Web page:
On the other hand, if the Coulombs forged the letters, their motive is clear: the primitive and powerful one of revenge. Having been dismissed under a cloud, they had lost both home and employment.
The point I stress is that, if Madame Blavatsky was suspect, so also were the Coulombs. Correct procedure requires that the incriminating portions of the Blavatsky-Coulomb letters should be reproduced in the report together with acknowledged specimens of the handwriting of Madame Blavatsky, Mr. Coulomb, and Madame Coulomb. This was never done; and it is omission inexcusable. We should also note that Madame Coulomb was, in modern terminology, a "supergrass" (2); and the testimony of such should be received with caution.
It is now morally certain that the originals of the incriminating Blavatsky-Coulomb letters have been destroyed. They are not in the archives of the Christian College at Madras, nor are they in the archives of the Theosophical Society at Adyar. I am much indebted to Anita Atkins of New York for the following information:
The last known recipient of the HPB-Coulomb letters was Professor Elliott Coues, Smithsonian scientist, and ex-theosophist, who turned against HPB, and gave a ferociously slanderous 7 column interview on her in the New York Sun in 1890. HPB sued for libel; the Sun's investigation and that of its lawyers found HPB had been slandered, and were about to award her damages, when she died. This under New York libel law ended the suit. But the Sun nevertheless publicly and editorially retracted.
During this period when Coues was fighting the suit, he bought the Coulomb letters, through an agent of the Scottish missionaries in India. I have a photostatic copy of his check. It is contained in the Coues archives at the State Historical Society of Wisconsin, Madison, Wisconsin. I have a microfilm of all his papers on theosophy and related matters. The Coulomb letters are NOT in the archives. Now Coues' purpose in acquiring the letters was to obtain evidence for his defense of HPB's suit, to prove her a fraud. His wife was a millionairess, and consequently he had every professional means available to overthrow HPB, if these letters were genuine.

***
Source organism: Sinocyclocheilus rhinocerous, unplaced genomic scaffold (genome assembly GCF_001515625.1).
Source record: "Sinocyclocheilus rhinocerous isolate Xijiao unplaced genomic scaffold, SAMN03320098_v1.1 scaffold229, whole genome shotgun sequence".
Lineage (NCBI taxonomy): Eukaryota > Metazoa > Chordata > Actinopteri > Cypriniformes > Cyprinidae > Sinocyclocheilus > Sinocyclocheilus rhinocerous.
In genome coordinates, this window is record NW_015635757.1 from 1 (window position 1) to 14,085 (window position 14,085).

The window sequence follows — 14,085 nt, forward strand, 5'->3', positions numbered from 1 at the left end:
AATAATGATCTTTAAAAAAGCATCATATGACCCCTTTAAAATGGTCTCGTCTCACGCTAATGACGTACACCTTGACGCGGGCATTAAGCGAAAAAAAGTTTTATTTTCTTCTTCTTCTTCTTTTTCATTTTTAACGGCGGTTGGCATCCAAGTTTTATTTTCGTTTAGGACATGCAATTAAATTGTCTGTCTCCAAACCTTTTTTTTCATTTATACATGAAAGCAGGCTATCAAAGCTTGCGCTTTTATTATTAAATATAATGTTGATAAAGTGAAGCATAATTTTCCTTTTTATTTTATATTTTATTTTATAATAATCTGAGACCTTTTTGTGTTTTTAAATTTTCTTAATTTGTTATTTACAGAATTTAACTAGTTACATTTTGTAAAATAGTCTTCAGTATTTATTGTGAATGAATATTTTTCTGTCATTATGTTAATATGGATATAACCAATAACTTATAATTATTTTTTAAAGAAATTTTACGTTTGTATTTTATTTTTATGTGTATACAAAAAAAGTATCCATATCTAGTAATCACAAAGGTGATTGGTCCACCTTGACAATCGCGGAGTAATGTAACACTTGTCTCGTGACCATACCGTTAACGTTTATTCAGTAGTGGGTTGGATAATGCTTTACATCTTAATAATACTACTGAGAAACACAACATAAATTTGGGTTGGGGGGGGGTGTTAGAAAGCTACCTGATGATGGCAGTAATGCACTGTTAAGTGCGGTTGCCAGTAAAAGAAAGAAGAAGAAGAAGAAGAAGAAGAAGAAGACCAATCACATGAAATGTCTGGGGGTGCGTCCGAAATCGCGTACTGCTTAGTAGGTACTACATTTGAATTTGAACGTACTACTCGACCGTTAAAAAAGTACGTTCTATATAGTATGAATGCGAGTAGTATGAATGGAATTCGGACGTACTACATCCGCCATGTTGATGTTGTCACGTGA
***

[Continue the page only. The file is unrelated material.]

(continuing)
However, complete silence — he never mentioned he had them. He either destroyed them during his life, or left instructions for his heir to destroy them.
Walter A. Carrithers has this to add:
About 1948 I procured a copy of the last Will of Professor Coues, and proceeded to search out his living posterity — only to learn that one of them, then but recently deceased, had pitched into his fireplace what was described as "many letters" ostensibly written by the hand of Madame Blavatsky; and, of all places, his residence had been just a way upstate from Fresno (so that I could have visited him on any day and determined what these were before their destruction!) in Palo Alto, California.
The circumstantial evidence that the Blavatsky-Coulomb letters were found after expert examination to be forgeries is strong.
No facsimile of any of the incriminating letters is given in the Hodgson Report. Hodgson explains that he had sent a selection (to wit, his selection) of the letters to F. G. Netherclift for a professional opinion, but found on his return to England that the letters had already been sent back to Madras, so that he could not make facsimiles of them. This is an unacceptable excuse. The letters were a vital part of the evidence. Photography was well advanced in 1884. There were good professional photographers operating in the Madras area who would have made accurate and permanent copies of these important documents. The handwriting of the Coulombs was never examined by Netherclift or by any other competent person.
Hodgson treats the whole matter very lightly and says:
I do not propose to go into any detail in describing the similarities between Madame Blavatsky's undoubted handwriting and the handwriting of the Blavatsky-Coulomb letters. These letters, before publication in the Christian College Magazine, were, as I have said, submitted by the editor to several gentlemen with experience in handwriting, who were unequivocally of opinion that they were written by Madame Blavatsky. The same opinion was also expressed by Mr. J. D. B. Gribble, of Madras, in "A Report of an Examination into the Blavatsky Correspondence, published in the Christian College Magazine." But the most important judgment on this point is that of the expert on handwriting, Mr. F. G. Netherclift, who has no doubt whatever that the disputed letters which were submitted to him were written by Madame Blavatsky. His report will be found on p. 381. Mr. Sims, of the British Museum, is also of the same opinion.